Isaiah 61:3 MEANING

Isaiah 61:3
(3) To appoint unto them that mourn . . .--The verb (literally, to set) has no object either in the Hebrew or English, and it would seem as if the prophet corrected himself in the act of writing or dictating, and substituted for a word which would have applied only to the coronet one which was better fitted for the whole context.

Beauty for ashes.--Literally, a diadem, or coronet, which is to take the place of the ashes that had been sprinkled on the head of the mourners or penitents (2 Samuel 1:2; 2 Samuel 13:19; Joshua 7:6). The assonance of the two Hebrew words, 'epher, paer, deserves notice.

Oil of joy.--Same phrase as in Psalm 45:7.

The spirit of heaviness . . .--The second noun is that used for the "smoking" or "dimly burning" flax in Isaiah 42:3, and in its figurative sense in Isaiah 42:4; Ezekiel 21:7.

That they might be called trees of righteousness . . .--Strictly, terebinths, or oaks, as the symbols of perennial verdure--the "righteousness" being thought of as the gift of the Spirit of Jehovah,. and, therefore, life-giving and enduring--and in their beauty and strength manifesting His glory.

Verse 3. - To appoint... to give. The latter expression is a correction of the former, which was not wide enough. Messiah is sent to give to the godly mourners

(1) beauty for ashes; or "a crown for ashes," i.e. a crown of glory in lieu of the ashes of repentance which it was customary to sprinkle upon the head;

(2) the oil of joy for mourning; or the anointing of the Spirit in lieu of that plenteousness of tears which naturally belonged to mourners; and

(3) the garment of praise for the spirit of heaviness, or a glad heart inclined to praise God, in lieu of a heavy one inclined to despair. Christian experience witnesses to the abundant accomplishment of all these purposes. That they might be called trees of righteousness; literally, oaks of righteousness, or strong and enduring plants in the garden of God, planted by him, in order that through them he might be glorified. Nothing gives so much glory to God as the proved righteousness of his saints. The planting of the Lord; i.e. "which he has planted" and caused to grow, and rendered righteous. The righteousness, though it is their own, an indwelling quality, has nevertheless come from him (comp. Isaiah 60:21).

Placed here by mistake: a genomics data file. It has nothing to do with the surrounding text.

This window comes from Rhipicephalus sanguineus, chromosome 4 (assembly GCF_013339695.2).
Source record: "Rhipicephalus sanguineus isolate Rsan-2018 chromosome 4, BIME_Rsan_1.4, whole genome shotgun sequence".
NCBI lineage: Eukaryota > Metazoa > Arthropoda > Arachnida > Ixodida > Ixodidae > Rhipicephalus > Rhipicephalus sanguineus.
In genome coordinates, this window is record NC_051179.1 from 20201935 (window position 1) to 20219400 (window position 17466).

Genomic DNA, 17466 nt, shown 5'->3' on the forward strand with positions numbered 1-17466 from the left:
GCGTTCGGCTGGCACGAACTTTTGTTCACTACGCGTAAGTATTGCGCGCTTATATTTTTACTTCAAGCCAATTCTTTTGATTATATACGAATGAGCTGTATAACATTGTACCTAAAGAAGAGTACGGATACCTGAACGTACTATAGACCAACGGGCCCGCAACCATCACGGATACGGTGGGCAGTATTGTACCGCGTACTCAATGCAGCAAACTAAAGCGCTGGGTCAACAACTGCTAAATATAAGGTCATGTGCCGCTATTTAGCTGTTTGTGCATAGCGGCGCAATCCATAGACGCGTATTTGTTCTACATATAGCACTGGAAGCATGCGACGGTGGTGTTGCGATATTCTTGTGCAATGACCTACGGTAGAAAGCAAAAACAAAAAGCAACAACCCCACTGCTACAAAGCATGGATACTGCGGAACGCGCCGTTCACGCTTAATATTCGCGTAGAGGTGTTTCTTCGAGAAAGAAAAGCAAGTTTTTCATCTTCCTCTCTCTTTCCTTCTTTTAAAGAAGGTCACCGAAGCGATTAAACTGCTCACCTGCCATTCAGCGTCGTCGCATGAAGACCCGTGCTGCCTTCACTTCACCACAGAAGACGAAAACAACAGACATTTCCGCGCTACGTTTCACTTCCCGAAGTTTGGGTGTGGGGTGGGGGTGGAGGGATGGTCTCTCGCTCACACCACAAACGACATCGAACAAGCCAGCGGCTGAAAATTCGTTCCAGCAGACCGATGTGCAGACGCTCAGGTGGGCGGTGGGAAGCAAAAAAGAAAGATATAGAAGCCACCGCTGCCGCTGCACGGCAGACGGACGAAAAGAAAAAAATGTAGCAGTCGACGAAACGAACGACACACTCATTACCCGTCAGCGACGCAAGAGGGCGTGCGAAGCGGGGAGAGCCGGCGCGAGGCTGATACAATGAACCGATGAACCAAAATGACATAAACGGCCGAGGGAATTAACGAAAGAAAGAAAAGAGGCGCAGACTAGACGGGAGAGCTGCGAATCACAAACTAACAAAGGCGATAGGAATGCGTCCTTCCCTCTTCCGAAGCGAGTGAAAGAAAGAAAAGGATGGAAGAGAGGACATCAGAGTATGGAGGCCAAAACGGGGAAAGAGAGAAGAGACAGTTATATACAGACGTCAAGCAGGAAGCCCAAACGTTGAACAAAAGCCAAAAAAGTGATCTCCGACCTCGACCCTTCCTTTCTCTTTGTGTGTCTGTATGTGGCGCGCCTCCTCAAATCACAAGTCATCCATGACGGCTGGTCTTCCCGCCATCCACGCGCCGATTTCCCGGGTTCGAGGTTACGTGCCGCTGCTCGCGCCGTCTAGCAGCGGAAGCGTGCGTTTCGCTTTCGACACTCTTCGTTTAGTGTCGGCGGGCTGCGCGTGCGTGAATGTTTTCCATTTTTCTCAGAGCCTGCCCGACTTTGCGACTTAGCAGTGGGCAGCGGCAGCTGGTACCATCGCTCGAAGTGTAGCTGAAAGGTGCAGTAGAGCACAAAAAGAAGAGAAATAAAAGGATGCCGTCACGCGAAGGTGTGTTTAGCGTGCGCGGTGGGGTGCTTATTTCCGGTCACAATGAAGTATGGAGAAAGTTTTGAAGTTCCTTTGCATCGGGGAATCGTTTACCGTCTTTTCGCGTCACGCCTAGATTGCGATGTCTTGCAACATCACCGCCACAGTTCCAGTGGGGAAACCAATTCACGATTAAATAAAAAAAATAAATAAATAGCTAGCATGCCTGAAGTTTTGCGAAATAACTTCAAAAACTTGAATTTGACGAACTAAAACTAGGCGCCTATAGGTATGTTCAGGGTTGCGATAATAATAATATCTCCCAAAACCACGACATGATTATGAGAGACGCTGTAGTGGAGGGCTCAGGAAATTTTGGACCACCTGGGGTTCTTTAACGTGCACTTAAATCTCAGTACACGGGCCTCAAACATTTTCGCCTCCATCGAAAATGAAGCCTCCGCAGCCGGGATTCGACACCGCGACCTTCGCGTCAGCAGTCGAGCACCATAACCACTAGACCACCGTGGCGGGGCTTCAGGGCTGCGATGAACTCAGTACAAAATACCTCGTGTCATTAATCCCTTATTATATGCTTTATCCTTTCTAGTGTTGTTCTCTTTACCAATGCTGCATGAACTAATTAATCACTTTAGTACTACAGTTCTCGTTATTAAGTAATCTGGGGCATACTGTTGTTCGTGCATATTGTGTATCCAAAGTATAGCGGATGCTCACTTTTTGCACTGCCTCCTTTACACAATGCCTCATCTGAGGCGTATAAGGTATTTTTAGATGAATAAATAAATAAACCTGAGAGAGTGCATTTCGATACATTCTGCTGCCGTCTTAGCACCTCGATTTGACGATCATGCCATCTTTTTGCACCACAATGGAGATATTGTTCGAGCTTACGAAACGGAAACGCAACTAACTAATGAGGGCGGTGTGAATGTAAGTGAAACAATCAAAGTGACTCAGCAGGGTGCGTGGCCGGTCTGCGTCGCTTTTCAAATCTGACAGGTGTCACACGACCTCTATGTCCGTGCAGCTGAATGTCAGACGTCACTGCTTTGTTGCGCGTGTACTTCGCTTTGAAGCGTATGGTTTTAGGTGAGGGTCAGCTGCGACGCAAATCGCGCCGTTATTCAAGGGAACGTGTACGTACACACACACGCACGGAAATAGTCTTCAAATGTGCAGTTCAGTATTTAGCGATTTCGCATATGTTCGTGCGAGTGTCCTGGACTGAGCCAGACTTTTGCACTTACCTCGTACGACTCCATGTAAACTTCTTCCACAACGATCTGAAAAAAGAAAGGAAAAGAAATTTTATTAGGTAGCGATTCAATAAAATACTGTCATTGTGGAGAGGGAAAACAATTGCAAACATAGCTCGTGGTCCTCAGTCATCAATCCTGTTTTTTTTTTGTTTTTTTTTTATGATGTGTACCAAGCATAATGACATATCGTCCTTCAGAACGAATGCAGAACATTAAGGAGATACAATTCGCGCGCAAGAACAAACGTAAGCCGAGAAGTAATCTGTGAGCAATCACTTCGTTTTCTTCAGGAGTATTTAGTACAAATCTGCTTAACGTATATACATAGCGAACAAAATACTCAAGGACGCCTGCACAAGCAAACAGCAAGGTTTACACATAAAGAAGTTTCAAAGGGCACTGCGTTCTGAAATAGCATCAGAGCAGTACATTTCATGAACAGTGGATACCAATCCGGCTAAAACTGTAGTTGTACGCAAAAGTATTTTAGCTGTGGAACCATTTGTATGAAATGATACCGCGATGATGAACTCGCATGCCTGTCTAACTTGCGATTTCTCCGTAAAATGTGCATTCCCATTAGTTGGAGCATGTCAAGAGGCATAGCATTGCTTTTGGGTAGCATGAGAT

61:1-3 The prophets had the Holy Spirit of God at times, teaching them what to say, and causing them to say it; but Christ had the Spirit always, without measure, to qualify him, as man, for the work to which he was appointed. The poor are commonly best disposed to receive the gospel, Jas 2:5; and it is only likely to profit us when received with meekness. To such as are poor in spirit, Christ preached good tidings when he said, Blessed are the meek. Christ's satisfaction is accepted. By the dominion of sin in us, we are bound under the power of Satan; but the Son is ready, by his Spirit, to make us free; and then we shall be free indeed. Sin and Satan were to be destroyed; and Christ triumphed over them on his cross. But the children of men, who stand out against these offers, shall be dealt with as enemies. Christ was to be a Comforter, and so he is; he is sent to comfort all who mourn, and who seek to him, and not to the world, for comfort. He will do all this for his people, that they may abound in the fruits of righteousness, as the branches of God's planting. Neither the mercy of God, the atonement of Christ, nor the gospel of grace, profit the self-sufficient and proud. They must be humbled, and led to know their own character and wants, by the Holy Spirit, that they may see and feel their need of the sinner's Friend and Saviour. His doctrine contains glad tidings indeed to those who are humbled before God.To appoint unto them that mourn in Zion,.... Or, "to the mourners of Zion" (u); such who are of Zion, belong to the church of God, and mourn for the corruptions in Zion's doctrines; for the perversion, abuse, and neglect of Zion's ordinances; for the disorders and divisions in Zion; for the declensions there, as to the exercise of grace, and the power of godliness; for the few instances of conversions there, or few additions to it; for the carelessness, ease, and lukewarmness of many professors in Zion; and for their unbecoming lives and conversations. Now one part of Christ's work is to "appoint" comfort to such; he has appointed it in counsel and covenant from eternity; made provision for it in the blessings and promises of his grace; he has "set" (w) or put it in the ministry of the word; be has ordered his ministering servants to speak comfortably to his people; yea, by his Spirit he "puts" comfort into the hearts of them, who through their unbelief refuse to be comforted; and he has fixed a time when he will arise and have mercy on Zion, and bring her into a better state than she is now in, when there will be none of these causes of complaint and mourning: